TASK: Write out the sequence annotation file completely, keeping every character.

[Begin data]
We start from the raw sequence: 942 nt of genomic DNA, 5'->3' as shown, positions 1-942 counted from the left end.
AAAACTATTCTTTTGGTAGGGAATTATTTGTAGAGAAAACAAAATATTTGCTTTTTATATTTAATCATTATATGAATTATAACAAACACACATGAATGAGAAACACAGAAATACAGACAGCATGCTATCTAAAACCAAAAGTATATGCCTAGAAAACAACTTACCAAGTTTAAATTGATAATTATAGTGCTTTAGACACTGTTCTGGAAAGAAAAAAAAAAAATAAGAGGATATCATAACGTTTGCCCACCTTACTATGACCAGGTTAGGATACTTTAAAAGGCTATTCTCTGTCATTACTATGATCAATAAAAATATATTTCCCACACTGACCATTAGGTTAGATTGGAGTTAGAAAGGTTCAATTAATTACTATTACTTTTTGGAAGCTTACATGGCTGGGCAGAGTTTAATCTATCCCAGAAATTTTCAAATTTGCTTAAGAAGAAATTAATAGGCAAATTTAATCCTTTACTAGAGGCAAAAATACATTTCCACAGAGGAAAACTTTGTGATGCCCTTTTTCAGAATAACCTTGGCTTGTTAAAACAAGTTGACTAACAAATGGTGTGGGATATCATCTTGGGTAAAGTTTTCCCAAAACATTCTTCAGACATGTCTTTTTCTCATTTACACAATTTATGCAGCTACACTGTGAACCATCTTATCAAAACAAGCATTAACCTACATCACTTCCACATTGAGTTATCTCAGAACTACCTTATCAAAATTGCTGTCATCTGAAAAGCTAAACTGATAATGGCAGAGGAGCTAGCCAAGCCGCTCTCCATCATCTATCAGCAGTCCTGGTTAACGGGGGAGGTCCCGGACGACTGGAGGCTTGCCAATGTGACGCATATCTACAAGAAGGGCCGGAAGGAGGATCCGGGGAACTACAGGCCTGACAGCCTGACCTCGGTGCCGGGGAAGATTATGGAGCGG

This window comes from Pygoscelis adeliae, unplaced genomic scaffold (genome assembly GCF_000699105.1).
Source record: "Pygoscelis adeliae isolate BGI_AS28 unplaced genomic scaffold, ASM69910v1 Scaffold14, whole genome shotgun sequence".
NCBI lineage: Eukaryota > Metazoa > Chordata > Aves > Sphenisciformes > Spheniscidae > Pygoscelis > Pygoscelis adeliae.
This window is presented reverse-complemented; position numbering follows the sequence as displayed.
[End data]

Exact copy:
We start from the raw sequence: 942 nt of genomic DNA, 5'->3' as shown, positions 1-942 counted from the left end.
AAAACTATTCTTTTGGTAGGGAATTATTTGTAGAGAAAACAAAATATTTGCTTTTTATATTTAATCATTATATGAATTATAACAAACACACATGAATGAGAAACACAGAAATACAGACAGCATGCTATCTAAAACCAAAAGTATATGCCTAGAAAACAACTTACCAAGTTTAAATTGATAATTATAGTGCTTTAGACACTGTTCTGGAAAGAAAAAAAAAAAATAAGAGGATATCATAACGTTTGCCCACCTTACTATGACCAGGTTAGGATACTTTAAAAGGCTATTCTCTGTCATTACTATGATCAATAAAAATATATTTCCCACACTGACCATTAGGTTAGATTGGAGTTAGAAAGGTTCAATTAATTACTATTACTTTTTGGAAGCTTACATGGCTGGGCAGAGTTTAATCTATCCCAGAAATTTTCAAATTTGCTTAAGAAGAAATTAATAGGCAAATTTAATCCTTTACTAGAGGCAAAAATACATTTCCACAGAGGAAAACTTTGTGATGCCCTTTTTCAGAATAACCTTGGCTTGTTAAAACAAGTTGACTAACAAATGGTGTGGGATATCATCTTGGGTAAAGTTTTCCCAAAACATTCTTCAGACATGTCTTTTTCTCATTTACACAATTTATGCAGCTACACTGTGAACCATCTTATCAAAACAAGCATTAACCTACATCACTTCCACATTGAGTTATCTCAGAACTACCTTATCAAAATTGCTGTCATCTGAAAAGCTAAACTGATAATGGCAGAGGAGCTAGCCAAGCCGCTCTCCATCATCTATCAGCAGTCCTGGTTAACGGGGGAGGTCCCGGACGACTGGAGGCTTGCCAATGTGACGCATATCTACAAGAAGGGCCGGAAGGAGGATCCGGGGAACTACAGGCCTGACAGCCTGACCTCGGTGCCGGGGAAGATTATGGAGCGG

This window comes from Pygoscelis adeliae, unplaced genomic scaffold (genome assembly GCF_000699105.1).
Source record: "Pygoscelis adeliae isolate BGI_AS28 unplaced genomic scaffold, ASM69910v1 Scaffold14, whole genome shotgun sequence".
NCBI lineage: Eukaryota > Metazoa > Chordata > Aves > Sphenisciformes > Spheniscidae > Pygoscelis > Pygoscelis adeliae.
This window is presented reverse-complemented; position numbering follows the sequence as displayed.